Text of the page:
The -10 can offer a fair platform for air to ground due to the "cover" over head to block light from creating shadows and reflections. Please do not open the doors for a better picture! ;)

In the interest of equal time, and a superior football team.....
http://j.b5z.net/i/u/2048250/i/Memorial_Stadium_015__Medium_.jpg

Go Big Red............ :D



This is a subject near and dear to my heart. I agree with Larry (We Larrys have to stick togeather ;)) but, alot can be over come with a little effort. A lens or shadow extender can be added to shield the reflections. Shooting through a canopy will always be less than shooting through an open window, but for snap shots it works good. Perfection cannot be achieved it is to be sought.

These were shot in a -12.

https://picasaweb.google.com/104592539075472798431/TheGreatMissouriRiverFloodOf2011#

Thiis was shot in my -10 also, near Red Rock / Sedona, AZ.

http://j.b5z.net/i/u/2048250/i/Arizona_Trip_012__Medium_.jpg

This picture appears "fuzzy" here after resizing, but the original is crip and clear.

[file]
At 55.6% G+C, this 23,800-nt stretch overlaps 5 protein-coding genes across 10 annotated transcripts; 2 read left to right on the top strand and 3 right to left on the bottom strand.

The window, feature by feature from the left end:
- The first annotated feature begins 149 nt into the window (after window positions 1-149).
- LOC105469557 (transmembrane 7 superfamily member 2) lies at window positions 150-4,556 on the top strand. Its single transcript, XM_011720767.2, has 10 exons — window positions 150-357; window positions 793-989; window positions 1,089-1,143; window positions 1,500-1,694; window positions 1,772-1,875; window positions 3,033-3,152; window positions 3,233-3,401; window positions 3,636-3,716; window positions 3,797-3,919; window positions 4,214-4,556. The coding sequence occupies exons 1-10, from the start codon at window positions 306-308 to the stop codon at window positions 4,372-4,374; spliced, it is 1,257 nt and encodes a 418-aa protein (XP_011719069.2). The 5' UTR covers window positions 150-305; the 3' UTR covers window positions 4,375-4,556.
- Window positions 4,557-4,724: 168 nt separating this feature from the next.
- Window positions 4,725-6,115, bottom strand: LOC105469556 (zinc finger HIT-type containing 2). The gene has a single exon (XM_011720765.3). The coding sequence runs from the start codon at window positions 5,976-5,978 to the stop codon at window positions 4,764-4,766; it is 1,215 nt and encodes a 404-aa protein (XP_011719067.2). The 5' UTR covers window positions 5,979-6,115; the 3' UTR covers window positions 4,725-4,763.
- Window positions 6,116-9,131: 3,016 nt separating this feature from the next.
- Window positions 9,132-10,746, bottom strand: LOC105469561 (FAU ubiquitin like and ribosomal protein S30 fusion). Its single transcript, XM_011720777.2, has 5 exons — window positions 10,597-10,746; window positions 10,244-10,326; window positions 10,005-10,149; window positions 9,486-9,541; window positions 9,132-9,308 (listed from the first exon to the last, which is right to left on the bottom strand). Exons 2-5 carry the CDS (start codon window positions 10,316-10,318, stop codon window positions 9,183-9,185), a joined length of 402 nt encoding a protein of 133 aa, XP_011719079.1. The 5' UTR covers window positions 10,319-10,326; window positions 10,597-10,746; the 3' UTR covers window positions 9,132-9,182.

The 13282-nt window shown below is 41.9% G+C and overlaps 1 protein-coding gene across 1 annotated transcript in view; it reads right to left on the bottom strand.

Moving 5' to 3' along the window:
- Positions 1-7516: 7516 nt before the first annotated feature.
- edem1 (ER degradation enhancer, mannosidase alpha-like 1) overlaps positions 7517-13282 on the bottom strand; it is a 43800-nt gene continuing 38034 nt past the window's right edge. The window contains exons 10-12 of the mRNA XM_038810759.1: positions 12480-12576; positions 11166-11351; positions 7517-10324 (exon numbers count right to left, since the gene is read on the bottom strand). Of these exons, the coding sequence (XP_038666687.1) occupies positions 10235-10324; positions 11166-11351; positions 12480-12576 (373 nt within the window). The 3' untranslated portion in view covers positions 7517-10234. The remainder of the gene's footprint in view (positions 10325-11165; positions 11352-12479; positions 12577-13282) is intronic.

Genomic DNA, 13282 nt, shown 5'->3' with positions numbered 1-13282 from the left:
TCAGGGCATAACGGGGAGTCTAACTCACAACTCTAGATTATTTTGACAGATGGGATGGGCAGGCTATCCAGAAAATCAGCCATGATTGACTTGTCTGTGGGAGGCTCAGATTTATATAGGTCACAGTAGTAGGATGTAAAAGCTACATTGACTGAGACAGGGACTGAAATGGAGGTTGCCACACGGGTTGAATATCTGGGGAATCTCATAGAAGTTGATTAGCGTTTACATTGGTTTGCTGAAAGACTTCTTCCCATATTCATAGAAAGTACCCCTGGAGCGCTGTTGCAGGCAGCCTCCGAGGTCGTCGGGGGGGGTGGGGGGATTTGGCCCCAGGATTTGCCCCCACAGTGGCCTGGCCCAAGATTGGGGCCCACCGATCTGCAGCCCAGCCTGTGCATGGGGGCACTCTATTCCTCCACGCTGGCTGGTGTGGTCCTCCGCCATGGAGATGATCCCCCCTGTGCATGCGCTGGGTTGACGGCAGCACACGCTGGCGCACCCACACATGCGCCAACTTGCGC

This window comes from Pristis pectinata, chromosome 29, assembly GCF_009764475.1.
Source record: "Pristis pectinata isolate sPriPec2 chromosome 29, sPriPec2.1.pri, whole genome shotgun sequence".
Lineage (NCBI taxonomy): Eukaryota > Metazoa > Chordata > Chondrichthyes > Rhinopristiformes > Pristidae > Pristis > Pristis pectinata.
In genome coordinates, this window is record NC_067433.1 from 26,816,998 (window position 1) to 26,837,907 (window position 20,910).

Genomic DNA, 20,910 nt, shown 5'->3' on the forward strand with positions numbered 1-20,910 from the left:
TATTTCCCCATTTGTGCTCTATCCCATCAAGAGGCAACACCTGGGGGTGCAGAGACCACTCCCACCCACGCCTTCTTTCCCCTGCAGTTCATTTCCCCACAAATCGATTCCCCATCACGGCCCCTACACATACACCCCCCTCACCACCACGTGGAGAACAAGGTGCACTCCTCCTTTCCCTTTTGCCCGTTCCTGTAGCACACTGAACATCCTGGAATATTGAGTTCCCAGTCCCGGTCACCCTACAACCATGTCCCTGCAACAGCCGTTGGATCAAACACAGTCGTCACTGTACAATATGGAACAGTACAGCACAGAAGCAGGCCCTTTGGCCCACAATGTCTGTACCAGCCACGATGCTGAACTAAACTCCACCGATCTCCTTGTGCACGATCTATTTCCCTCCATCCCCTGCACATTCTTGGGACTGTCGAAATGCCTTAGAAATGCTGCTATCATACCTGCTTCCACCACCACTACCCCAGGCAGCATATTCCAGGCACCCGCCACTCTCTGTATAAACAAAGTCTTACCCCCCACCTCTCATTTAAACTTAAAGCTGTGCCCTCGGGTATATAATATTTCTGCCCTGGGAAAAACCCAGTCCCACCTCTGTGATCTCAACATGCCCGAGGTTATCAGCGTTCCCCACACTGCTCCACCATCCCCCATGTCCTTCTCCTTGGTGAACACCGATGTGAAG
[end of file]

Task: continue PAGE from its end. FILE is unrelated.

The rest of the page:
All pics were taken with a Sony a330.

Geico266
08-09-2011, 06:12 AM
Here's a photo I took this Sunday morning. It has not been cropped.
It's my home field (F87) with Lake D'Arbonne in the background.

The camera used here is a point and shoot Panasonic DMC-LX5.
I searched out this camera as it has a good lense and is completely BLACK!
A silver camera will not work well. You will see it reflecting in the canopy.
It also has an airplane mode which keeps it from focusing on the canopy.
Like others have said, hold the camera close to the canopy. And do like I do, take a lot of photos and 1 or 2 will actually be good!Mark



You got that right. Thank goodness for digital pictures! I used to use film!

Nice pic Mark! Very sharp and clear!

Snowflake
08-09-2011, 07:14 AM
Another good tip is to carry a black towel with you. You can drape it over yourself or the instrument panel to remove reflections from most interiors. There is usually always something that wants to reflect into your shot... :)

RV6_flyer
08-09-2011, 08:17 AM
Mark is right on technique. Mornings are the best time for aerial beginners. :) Glare is a problem. Gary could you specify the filter?



Circular Polarizing Filter is what you want.

Here is a link to one:
http://www.bhphotovideo.com/c/product/56633-REG/Tiffen_58CP_58mm_Circular_Polarizing_Filter.html

A Circular Polarizing Filter is two Polarizing pieces of glass on one filter. You turn the outer filter to get it polarized correctly to minimize glare. See the link above and click on the image for what it looks like before and after.